As many readers probably already know, I have long been a serious fan of the knives once sold by the mail-order sporting goods company “Herter’s.” The owner, George Leonard Herter, was legendary for his ability to combine P.T Barnum-style marketing with cheap prices and, in most cases, good quality. The annual catalog was almost the size of the equally famous Sears version and practically every item in it required a full page of fine print to describe its many virtues. Of course, what knife lovers remember most are the “Herter’s Improved Bowies.”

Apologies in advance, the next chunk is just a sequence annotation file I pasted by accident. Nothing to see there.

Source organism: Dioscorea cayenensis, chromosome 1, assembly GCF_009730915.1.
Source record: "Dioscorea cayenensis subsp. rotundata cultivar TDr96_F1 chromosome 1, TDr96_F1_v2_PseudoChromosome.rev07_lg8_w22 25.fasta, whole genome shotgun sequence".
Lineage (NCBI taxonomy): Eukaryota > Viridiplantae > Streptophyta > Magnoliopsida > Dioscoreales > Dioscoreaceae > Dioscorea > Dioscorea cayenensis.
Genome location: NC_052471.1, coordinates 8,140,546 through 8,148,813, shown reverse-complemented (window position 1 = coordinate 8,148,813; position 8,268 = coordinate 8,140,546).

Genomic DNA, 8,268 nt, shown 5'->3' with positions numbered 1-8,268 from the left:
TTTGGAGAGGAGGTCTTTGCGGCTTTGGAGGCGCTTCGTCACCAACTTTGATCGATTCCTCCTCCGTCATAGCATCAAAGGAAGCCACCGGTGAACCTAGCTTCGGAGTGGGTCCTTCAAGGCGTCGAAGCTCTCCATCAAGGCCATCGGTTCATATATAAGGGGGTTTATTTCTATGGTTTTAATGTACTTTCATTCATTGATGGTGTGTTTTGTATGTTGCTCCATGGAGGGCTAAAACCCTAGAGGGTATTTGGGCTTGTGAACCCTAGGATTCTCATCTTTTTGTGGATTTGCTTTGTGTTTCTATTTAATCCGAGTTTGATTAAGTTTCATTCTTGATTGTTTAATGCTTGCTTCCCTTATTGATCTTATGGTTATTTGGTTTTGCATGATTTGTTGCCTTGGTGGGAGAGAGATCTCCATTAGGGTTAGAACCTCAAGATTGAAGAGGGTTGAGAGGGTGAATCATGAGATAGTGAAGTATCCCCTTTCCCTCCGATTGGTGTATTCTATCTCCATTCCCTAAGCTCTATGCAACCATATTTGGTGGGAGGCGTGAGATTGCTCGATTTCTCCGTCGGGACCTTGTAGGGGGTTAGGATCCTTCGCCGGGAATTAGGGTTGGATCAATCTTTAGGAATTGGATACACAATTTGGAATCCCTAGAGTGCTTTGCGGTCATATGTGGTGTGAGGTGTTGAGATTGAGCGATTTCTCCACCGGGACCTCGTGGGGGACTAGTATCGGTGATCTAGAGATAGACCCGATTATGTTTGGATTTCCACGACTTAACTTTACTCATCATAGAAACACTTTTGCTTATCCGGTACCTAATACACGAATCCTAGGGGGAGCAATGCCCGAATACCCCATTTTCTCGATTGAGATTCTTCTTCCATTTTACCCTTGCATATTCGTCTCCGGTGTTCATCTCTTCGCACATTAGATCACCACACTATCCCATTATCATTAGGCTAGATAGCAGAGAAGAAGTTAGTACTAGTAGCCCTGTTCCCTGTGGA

Why this blade was an improvement on the original Bowie was never really explained, but what the customer did receive for less than $2 in the 1960’s was a totally practical 5-inch knife with a wood handle in an inexpensive sheath. For slightly more they would throw in a copy of the condensed version of the “Herter’s Professional Guide’s Manual,” full of the strange woods wisdom of George himself.
The exact pattern of the Improved Bowie changed a number of times over the years. My guess is that these revisions corresponded to Herter finding a new source for that year’s production. With the exception of the knives R. Murphy made during the final years, records of these contracts seems to be lost, possibly in the huge fire that burned the company’s main warehouse.
As many readers probably already know, I have long been a serious fan of the…
by Scott R. Gourley / Nov 1, 2012